One of the most exciting facets of the 2015-16 season is how well the rookie class is performing. Several much-hyped players have either lived up to, or exceeded, expectations. Karl-Anthony Towns already looks like a beast, while Jahlil Okafor is putting up 20 a night (yes, it’s on the one-win Sixers, but still). Meanwhile, Kristaps Porzingis might be the most exciting rookie of all, with his thrilling put-back dunks. After the draft (where Porzingis was booed after being selected by the Knicks), the general consensus was that the Latvian could be an incredible player, but he would need plenty of time to develop. However, while he’s far from reaching his full potential, he’s already in the starting lineup and wreaking havoc on a nightly basis. The point is, the 2015 class looks pretty good so far. This leaves us with an essential question: Could it actually be better than the ballyhooed 2014 class?
The hype surrounding the 2014 class admittedly seemed to vary a lot. At one moment, we were hearing that Andrew Wiggins was going to be the next LeBron or Durant, and we should all get as psyched as possible. After his somewhat underwhelming (though, really, still pretty good) lone season at Kansas, we were told to temper our expectations and to prepare ourselves for the possibility that he might end up being more of a Rudy Gay-type player. Still, the overwhelming narrative was that the ’14 class was packed to the brim with potential superstars.
We all know what happened next; the class of 14-15 was a terrible disappointment in its inaugural year, though admittedly for reasons that extended beyond the players themselves and had more to do with kismet than anything. We lost Joel Embiid before the season even started. We lost Julius Randle after 14 minutes. Jabari Parker’s season would also end prematurely, and injuries kept Aaron Gordon from much of his inaugural campaign. As for those who did play full seasons, Nik Stauskas earned the immortal nickname “Sauce Castillo,” but failed to be anywhere near the lights-out shooter we hoped he might be. Meanwhile, Dante Exum looked tentative and nervous as he faced NBA defenses for the first time. It wasn’t all bad, Wiggins would win Rookie of the Year, and Marcus Smart is already a great defender, but in general, this class fell far short of its massive expectations in year one.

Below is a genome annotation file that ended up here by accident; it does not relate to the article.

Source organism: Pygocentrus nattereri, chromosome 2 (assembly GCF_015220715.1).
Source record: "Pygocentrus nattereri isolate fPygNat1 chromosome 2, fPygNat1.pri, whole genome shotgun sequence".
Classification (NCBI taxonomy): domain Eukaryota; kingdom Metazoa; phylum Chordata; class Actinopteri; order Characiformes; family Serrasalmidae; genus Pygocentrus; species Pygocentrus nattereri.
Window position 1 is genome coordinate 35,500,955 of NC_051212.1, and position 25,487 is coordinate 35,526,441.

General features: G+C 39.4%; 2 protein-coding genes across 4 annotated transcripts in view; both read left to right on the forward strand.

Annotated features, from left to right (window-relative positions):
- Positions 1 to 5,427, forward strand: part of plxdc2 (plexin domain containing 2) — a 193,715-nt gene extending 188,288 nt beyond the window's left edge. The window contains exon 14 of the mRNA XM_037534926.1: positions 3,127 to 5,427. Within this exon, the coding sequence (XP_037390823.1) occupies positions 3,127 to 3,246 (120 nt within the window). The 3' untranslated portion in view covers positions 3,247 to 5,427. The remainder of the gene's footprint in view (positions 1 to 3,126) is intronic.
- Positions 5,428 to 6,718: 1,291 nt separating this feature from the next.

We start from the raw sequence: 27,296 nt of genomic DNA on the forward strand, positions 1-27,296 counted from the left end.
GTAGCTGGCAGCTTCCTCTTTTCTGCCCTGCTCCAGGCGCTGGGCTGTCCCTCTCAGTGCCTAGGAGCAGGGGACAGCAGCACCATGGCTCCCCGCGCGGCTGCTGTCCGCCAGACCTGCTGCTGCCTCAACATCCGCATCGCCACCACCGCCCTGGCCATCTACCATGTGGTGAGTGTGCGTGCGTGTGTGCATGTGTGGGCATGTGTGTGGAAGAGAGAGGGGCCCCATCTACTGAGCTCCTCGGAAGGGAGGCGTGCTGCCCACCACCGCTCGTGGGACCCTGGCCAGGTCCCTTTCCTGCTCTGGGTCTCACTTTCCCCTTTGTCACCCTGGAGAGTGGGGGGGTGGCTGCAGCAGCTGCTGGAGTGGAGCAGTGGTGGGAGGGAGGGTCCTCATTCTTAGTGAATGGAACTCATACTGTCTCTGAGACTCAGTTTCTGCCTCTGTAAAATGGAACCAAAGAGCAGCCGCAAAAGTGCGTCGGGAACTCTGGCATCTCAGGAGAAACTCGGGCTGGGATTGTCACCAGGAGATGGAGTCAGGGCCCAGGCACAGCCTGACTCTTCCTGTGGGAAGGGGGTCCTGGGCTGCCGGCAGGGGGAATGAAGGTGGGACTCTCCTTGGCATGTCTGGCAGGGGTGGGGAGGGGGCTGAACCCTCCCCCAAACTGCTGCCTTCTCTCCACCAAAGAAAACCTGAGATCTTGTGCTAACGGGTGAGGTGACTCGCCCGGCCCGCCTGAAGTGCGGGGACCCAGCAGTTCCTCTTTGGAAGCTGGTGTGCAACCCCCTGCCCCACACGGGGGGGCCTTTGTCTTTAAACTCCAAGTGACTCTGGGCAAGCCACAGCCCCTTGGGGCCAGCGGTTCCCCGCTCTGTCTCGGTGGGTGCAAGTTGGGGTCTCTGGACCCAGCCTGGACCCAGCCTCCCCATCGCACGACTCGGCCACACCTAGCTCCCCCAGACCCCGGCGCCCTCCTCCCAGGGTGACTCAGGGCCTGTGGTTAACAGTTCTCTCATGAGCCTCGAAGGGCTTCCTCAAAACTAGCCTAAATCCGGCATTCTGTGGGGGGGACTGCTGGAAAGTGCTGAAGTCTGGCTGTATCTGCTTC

Now, let’s be clear, it’s way too early to say who the better class will ultimately be, but there’s always room to speculate. What could prove to be the deciding factor in which class wins out is how the players who either got hurt or struggled as rookies last season are able to develop. Julius Randle has already displayed a strong game this season, and is one of the lone bright spots on a dismal Lakers team. Aaron Gordon is still putting it all together, but he’ll occasionally rip off the type of mind-blowing dunk that reminds you why he’s such an enticing prospect.
Dante Exum went down for the year with a torn ACL, and he could really go either way. On one hand, he may have the same difficulties coming back from the injury that befell several other players. On the other hand, it’s equally possible that by sitting on the bench for a year, and absorbing the American game, he could return with superior instincts, morphing into the player Jazz fans have dreamed about since he was drafted. The 2014 class could prove to be a simple case of delayed gratification, ultimately becoming one of the all-time best. It could also be defined by several players who never reached their full potential.
Meanwhile, the class of 2015 has rushed ahead of expectations. Towns and Okafor already seem like sure bets, and the possibility of what Porzingis will be in his prime may be the single most enticing question facing this year’s rookies. The best case scenario is that both drafts turn out be to be among the best ever, giving us a generation’s worth of star players to argue and debate about. The class of 2015 in on pace to be a considerably better debut than the class of 2014, but the latter group has a ton of potential, and could easily catch up. The real winners could prove to be the NBA fans who get to watch these guys for the next two decades.